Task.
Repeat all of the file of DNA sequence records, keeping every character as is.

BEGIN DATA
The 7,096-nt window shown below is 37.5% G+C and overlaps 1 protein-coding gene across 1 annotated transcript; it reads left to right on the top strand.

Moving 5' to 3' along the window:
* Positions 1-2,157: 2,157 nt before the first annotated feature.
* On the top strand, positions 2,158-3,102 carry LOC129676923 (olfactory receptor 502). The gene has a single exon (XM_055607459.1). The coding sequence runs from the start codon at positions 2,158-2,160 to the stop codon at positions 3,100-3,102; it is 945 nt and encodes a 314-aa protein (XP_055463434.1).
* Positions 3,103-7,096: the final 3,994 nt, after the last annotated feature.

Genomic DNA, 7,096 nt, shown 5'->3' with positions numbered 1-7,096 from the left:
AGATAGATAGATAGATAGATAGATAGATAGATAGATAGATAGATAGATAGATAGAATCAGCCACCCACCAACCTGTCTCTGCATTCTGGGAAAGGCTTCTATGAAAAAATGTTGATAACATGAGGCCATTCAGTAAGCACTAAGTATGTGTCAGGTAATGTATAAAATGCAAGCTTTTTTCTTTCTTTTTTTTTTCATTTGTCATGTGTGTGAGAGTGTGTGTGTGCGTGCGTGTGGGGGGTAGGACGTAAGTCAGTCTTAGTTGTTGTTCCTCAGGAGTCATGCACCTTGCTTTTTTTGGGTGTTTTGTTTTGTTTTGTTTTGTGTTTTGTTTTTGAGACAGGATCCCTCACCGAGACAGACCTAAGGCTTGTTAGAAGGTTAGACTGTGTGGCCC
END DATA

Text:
The 7,096-nt window shown below is 37.5% G+C and overlaps 1 protein-coding gene across 1 annotated transcript; it reads left to right on the top strand.

Moving 5' to 3' along the window:
* Positions 1-2,157: 2,157 nt before the first annotated feature.
* On the top strand, positions 2,158-3,102 carry LOC129676923 (olfactory receptor 502). The gene has a single exon (XM_055607459.1). The coding sequence runs from the start codon at positions 2,158-2,160 to the stop codon at positions 3,100-3,102; it is 945 nt and encodes a 314-aa protein (XP_055463434.1).
* Positions 3,103-7,096: the final 3,994 nt, after the last annotated feature.

Genomic DNA, 7,096 nt, shown 5'->3' with positions numbered 1-7,096 from the left:
AGATAGATAGATAGATAGATAGATAGATAGATAGATAGATAGATAGATAGATAGAATCAGCCACCCACCAACCTGTCTCTGCATTCTGGGAAAGGCTTCTATGAAAAAATGTTGATAACATGAGGCCATTCAGTAAGCACTAAGTATGTGTCAGGTAATGTATAAAATGCAAGCTTTTTTCTTTCTTTTTTTTTTCATTTGTCATGTGTGTGAGAGTGTGTGTGTGCGTGCGTGTGGGGGGTAGGACGTAAGTCAGTCTTAGTTGTTGTTCCTCAGGAGTCATGCACCTTGCTTTTTTTGGGTGTTTTGTTTTGTTTTGTTTTGTGTTTTGTTTTTGAGACAGGATCCCTCACCGAGACAGACCTAAGGCTTGTTAGAAGGTTAGACTGTGTGGCCC